We recommend you make the storage pool twice size of the protected data. This assumes a daily recovery point size that's 10% of the protected data size and a 10 days retention range. To get a good estimate of size, review an incremental backup for an average day. For example, if the incremental backup for 100 GB of data includes 10 GB of data, your daily recovery point size will probably be around 10 GB. Obviously you'll need to adjust for the 10% and 10 day estimation doesn't work for your organization.

Note that the longer your retention range, the fewer recovery points you can create each day. For example, if your retention range objective is 64 days, you can create just one recovery point each day. If it's 8 days, you can create 8 recovery points each day. With a retention range objective of 10 days, you can create approximately 6 recovery points a day.
Disk configuration If you're using direct-attached storage for the storage pool, you can use any hardware-based configuration of redundant array of independent disks (RAID), or you can use a "just a bunch of disks" (JBOD) configuration. Don't create a software-based RAID configuration on disks that you will add to the storage pool.

To decide on disk configuration, consider the relative importance of capacity, cost, reliability, and performance in your environment. For example, because JBOD doesn't consume disk space for storing parity data, it'll make maximum use of storage capacity. For the same reason, the reliability of JBOD configurations is poor; a single disk failure inevitably results in data loss.

For a typical deployment, DPM recommends a RAID 5 configuration, which offers an effective compromise between capacity, cost, reliability, and performance.

To help you evaluate options for configuring the disks in your storage pool, the table below compares the trade-offs between JBOD and the various levels of RAID, on a scale from 4 (very good) to 1 (acceptable).
Custom values In some cases you might want to use a custom volume, where a custom volume isn't in the storage pool and is used to store the replica and recovery points for a protection group member. For example, you might want a greater amount of control over storage for specific data sources or critical data needs to be stored using a high-performance LUN on a SAN.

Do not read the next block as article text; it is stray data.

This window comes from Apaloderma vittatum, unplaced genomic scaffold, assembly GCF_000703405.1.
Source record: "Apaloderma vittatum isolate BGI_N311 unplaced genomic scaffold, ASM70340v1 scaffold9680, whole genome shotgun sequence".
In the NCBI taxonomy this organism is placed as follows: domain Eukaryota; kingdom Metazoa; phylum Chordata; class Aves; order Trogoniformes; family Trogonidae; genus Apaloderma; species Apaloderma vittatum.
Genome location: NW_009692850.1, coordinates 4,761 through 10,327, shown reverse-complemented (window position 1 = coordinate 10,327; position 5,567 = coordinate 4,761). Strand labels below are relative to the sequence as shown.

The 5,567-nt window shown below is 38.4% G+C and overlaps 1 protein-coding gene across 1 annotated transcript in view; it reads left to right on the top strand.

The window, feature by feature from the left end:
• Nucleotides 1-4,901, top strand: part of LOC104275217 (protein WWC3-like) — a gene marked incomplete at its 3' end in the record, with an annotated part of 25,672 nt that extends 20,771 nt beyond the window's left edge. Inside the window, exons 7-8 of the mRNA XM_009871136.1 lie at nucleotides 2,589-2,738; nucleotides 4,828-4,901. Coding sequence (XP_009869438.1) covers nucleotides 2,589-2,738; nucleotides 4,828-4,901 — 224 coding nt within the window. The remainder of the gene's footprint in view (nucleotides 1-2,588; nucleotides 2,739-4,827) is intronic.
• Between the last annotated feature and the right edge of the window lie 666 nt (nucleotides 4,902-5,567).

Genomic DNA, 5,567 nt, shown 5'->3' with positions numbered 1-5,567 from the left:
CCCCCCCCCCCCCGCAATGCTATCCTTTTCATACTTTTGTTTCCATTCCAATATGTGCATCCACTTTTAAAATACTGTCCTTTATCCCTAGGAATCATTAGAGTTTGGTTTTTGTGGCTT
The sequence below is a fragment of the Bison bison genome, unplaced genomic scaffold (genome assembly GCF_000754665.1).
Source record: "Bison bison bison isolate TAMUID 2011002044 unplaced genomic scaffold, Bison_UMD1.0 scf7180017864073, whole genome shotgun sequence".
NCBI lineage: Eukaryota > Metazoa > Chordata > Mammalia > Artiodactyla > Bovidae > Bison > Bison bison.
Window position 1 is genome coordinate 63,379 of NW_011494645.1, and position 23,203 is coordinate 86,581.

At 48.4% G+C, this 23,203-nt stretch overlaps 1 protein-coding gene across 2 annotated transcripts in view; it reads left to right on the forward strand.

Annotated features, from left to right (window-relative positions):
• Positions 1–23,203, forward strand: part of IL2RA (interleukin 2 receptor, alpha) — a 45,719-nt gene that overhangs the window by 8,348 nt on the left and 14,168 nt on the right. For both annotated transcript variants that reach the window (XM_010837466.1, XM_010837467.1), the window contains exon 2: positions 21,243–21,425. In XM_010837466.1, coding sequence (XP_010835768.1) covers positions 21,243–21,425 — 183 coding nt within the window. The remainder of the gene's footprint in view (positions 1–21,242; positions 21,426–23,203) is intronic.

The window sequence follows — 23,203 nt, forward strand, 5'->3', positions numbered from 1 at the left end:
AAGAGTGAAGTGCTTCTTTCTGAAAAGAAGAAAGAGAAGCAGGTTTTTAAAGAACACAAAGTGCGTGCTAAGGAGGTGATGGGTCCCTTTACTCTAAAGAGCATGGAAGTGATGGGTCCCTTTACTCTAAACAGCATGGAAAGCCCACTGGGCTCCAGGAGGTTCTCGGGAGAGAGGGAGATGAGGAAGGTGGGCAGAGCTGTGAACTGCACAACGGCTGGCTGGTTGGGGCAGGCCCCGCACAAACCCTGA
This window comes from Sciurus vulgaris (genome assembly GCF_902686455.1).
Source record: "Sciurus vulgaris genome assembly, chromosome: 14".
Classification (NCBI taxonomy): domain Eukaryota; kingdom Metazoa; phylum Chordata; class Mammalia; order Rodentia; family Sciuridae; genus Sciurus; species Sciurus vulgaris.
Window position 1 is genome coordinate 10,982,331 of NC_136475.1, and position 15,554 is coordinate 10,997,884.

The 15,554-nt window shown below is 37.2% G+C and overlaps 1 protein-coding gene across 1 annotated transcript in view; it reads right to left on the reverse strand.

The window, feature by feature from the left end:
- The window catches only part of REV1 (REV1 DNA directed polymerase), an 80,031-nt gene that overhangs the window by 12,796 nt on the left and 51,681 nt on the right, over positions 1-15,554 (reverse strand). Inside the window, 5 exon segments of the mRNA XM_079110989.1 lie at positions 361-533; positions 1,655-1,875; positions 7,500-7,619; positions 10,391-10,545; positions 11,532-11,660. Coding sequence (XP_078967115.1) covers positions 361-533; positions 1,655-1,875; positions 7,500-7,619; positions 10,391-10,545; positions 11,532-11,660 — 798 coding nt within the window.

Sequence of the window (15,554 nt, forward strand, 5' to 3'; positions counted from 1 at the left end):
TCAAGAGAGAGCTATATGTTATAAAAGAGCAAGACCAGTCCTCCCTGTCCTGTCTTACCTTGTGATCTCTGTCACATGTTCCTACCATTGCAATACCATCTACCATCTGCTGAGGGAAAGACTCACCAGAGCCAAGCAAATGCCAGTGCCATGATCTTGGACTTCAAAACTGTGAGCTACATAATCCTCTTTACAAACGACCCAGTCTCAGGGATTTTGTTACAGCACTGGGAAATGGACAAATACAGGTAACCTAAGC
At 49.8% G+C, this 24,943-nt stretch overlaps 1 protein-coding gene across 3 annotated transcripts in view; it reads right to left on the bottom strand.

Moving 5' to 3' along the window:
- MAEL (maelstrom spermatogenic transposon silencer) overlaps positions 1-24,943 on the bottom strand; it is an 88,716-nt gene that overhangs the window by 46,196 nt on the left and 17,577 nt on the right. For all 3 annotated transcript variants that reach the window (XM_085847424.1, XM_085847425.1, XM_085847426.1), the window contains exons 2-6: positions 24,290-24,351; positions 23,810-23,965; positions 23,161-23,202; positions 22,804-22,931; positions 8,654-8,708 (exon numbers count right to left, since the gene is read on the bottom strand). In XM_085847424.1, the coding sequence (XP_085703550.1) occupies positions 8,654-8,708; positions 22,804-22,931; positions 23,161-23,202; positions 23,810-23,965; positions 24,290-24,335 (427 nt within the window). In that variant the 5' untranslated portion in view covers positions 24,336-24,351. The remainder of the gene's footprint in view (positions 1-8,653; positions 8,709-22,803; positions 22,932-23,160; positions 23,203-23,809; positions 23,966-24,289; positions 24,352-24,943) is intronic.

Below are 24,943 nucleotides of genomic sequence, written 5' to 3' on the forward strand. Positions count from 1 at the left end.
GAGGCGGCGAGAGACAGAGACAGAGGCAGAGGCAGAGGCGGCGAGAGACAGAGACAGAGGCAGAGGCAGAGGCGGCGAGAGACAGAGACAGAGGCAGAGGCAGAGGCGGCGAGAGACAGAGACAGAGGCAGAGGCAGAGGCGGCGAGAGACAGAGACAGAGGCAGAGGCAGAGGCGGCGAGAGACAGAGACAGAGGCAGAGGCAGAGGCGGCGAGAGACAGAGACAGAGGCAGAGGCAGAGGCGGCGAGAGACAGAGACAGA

Any volume that's attached to the DPM server can be selected as a custom volume, except the volume that contains the system and program files. To use custom volumes for a protection group member, two custom volumes must be available: one volume to store the replica and one volume to store the recovery points.

DPM can't manage the space in custom volumes. If DPM alerts you that a custom replica volume or recovery point volume is running out of space, you'll need to manually change the size of the custom volume by using Disk Management.

You can't change the selection of storage pool or custom volume for a protection group member after the group is created. To do this you'll need to stop protecting the data source and then add it again to a protection group.

Compare disk options

Disk

Disk Configuration Capacity Cost Reliability Performance/scalability
JBOD 4 4 1 4
RAID 0 4 4 1 4
RAID 1 1 1 4 3
RAID 5 3 3 3 3
RAID 10 1 1 4 4

Configure the storage pool

After you have at least one disk set up in accordance with the prerequisites, you can add it to the storage pool.

  • In DPM Administrator Console, click Management > Disks.

  • Click Add on the tool ribbon, and in Add Disks to Storage Pool select the disk you want to add from the Available disks list.

After the storage pool is set up, when you create protection groups that include data sources you want to back up, you'll be able to configure disk as short-term storage for that backed up data.

Prepare tape backup

  • DPM can back up to tape libraries or standalone tape drives.